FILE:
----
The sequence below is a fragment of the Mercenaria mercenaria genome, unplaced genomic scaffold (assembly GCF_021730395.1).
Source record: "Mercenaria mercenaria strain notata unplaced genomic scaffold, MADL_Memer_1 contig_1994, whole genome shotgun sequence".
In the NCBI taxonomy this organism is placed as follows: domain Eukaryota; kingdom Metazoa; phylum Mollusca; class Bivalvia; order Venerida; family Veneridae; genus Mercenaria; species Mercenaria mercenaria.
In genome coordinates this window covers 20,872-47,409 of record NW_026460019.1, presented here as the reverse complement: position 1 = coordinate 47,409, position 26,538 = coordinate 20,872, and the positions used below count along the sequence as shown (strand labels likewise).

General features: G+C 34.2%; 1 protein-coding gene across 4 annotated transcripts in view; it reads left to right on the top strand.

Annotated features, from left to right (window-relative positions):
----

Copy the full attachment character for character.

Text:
The sequence below is a fragment of the Mercenaria mercenaria genome, unplaced genomic scaffold (assembly GCF_021730395.1).
Source record: "Mercenaria mercenaria strain notata unplaced genomic scaffold, MADL_Memer_1 contig_1994, whole genome shotgun sequence".
In the NCBI taxonomy this organism is placed as follows: domain Eukaryota; kingdom Metazoa; phylum Mollusca; class Bivalvia; order Venerida; family Veneridae; genus Mercenaria; species Mercenaria mercenaria.
In genome coordinates this window covers 20,872-47,409 of record NW_026460019.1, presented here as the reverse complement: position 1 = coordinate 47,409, position 26,538 = coordinate 20,872, and the positions used below count along the sequence as shown (strand labels likewise).

General features: G+C 34.2%; 1 protein-coding gene across 4 annotated transcripts in view; it reads left to right on the top strand.

Annotated features, from left to right (window-relative positions):